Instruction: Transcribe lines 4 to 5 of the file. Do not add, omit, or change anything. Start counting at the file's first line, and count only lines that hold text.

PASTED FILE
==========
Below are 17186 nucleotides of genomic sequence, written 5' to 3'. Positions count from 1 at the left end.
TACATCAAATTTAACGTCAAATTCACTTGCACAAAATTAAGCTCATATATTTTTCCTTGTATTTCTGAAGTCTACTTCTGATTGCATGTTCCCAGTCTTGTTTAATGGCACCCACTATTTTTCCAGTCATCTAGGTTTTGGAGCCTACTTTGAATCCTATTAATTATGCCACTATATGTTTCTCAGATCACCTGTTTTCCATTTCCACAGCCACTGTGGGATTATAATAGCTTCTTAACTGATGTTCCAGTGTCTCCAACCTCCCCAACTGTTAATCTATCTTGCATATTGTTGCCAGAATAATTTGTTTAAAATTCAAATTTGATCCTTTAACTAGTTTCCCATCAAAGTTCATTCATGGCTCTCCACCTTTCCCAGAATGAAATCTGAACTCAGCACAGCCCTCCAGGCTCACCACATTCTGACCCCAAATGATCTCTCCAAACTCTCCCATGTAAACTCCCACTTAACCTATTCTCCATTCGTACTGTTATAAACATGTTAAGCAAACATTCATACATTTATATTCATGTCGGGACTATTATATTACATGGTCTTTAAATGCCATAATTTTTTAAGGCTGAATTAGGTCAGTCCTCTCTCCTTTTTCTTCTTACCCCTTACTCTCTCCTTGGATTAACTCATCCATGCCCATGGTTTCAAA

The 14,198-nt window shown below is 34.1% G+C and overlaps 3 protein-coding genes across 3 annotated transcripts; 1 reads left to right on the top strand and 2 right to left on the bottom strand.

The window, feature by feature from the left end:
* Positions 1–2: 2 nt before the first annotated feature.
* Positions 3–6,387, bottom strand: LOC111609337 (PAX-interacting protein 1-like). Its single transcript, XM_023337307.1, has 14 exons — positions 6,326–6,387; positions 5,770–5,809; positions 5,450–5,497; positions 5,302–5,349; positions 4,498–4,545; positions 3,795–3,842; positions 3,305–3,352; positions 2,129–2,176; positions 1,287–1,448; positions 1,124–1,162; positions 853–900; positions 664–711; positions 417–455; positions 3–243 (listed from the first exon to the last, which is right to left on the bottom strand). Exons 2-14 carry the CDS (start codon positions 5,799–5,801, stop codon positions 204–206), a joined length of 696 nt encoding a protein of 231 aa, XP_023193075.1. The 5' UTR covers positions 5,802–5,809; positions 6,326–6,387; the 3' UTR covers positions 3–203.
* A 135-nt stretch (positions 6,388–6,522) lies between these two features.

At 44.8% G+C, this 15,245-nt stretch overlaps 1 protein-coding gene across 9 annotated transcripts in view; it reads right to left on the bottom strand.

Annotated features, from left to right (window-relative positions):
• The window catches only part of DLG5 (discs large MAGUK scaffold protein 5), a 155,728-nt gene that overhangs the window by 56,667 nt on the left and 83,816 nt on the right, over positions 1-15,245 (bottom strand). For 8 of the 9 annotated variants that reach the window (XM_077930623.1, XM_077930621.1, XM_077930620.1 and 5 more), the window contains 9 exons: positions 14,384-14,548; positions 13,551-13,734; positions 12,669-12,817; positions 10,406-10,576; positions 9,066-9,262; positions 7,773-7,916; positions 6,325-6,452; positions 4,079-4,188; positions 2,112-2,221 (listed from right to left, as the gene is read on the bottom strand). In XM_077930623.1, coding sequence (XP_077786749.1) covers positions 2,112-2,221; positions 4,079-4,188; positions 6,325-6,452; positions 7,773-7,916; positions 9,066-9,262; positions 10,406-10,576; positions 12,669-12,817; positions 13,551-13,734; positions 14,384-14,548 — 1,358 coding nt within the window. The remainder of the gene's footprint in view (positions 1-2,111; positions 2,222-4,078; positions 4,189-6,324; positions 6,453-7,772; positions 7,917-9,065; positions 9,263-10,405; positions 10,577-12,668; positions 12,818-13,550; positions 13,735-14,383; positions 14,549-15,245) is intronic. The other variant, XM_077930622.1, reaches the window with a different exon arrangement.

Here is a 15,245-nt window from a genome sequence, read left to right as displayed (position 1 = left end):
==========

The window, feature by feature from the left end:
* Positions 1–2: 2 nt before the first annotated feature.